Often, just as important as a special gift, are the words that accompany it. Especially words to acknowledge loss. We want to say something meaningful and comforting. Signing a name to the card isn’t enough.
Expressing condolence is not easy, even for those of us who write for a living. How to find the words without sounding clichéd or cloying? Here are a few suggestions.
Share a Story
Share a story, a memory that defines who the person was. This needn’t be long or involved. For example, my father was respected in our town, seen as a natural teacher and a go-to guy. When he died, one neighbor wrote how my dad had taught him how to ride a bike when he was a little boy. Another wrote how my dad got him a first job at a country club. Both of these were things about my dad that I had never known.
My mother was lively and warm, popular with my friends. In a condolence, one friend told me how she used to love coming to my house after school because “your mother always made me feel that I was just the one she wanted to see.”
An Affirmation Even for Loss
Along with expressing your sympathy, offer a positive expression that is both personal and encouraging. You can acknowledge that the person you’re writing to was a good daughter, a loyal wife. You can express admiration for her strength during a difficult time. Recently, I wrote to a business colleague whose wife passed away after spending the last year in a nursing home. He felt guilty about this placement. But he also visited her very frequently – even when she no longer knew him. I wrote my condolences, adding a short note, saying how lucky his wife was to have had a devoted and attentive husband.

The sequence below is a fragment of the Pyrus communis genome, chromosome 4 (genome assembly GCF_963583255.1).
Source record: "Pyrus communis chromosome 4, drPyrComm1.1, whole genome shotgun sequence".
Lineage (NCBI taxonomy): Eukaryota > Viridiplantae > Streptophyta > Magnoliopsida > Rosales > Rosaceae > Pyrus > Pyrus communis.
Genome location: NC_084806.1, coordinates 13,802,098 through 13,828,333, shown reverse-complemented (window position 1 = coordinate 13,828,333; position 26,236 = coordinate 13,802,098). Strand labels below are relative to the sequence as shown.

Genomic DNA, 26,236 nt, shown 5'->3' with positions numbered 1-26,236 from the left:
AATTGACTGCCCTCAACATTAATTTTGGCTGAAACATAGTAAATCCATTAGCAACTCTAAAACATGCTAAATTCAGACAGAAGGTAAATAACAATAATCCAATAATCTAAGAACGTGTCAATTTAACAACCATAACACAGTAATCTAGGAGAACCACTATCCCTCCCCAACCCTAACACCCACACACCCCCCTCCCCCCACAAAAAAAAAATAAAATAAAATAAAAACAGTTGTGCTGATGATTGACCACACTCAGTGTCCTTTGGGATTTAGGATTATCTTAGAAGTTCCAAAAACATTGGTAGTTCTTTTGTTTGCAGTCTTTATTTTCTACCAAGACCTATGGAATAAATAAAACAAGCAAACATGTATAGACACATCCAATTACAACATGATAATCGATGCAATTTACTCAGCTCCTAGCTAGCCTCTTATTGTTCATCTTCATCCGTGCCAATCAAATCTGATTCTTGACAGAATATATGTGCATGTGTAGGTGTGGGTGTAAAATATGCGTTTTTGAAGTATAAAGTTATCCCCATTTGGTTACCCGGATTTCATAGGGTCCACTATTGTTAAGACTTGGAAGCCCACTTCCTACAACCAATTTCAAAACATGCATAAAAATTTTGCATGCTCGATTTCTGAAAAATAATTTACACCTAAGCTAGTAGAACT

In General, Be Specific
It’s well-meaning to offer help. But often we do this in the most generic way. We say, “If you ever need anything . . .” and leave it at that.
Yes, those who are going through a difficult time need something. Along with a thoughtful gift might come a thoughtful promise. A meeting soon for lunch? An offer to share in the care-giving for someone who needs a break. Assertive nurturing, we could call this. Find your own right words to show you care.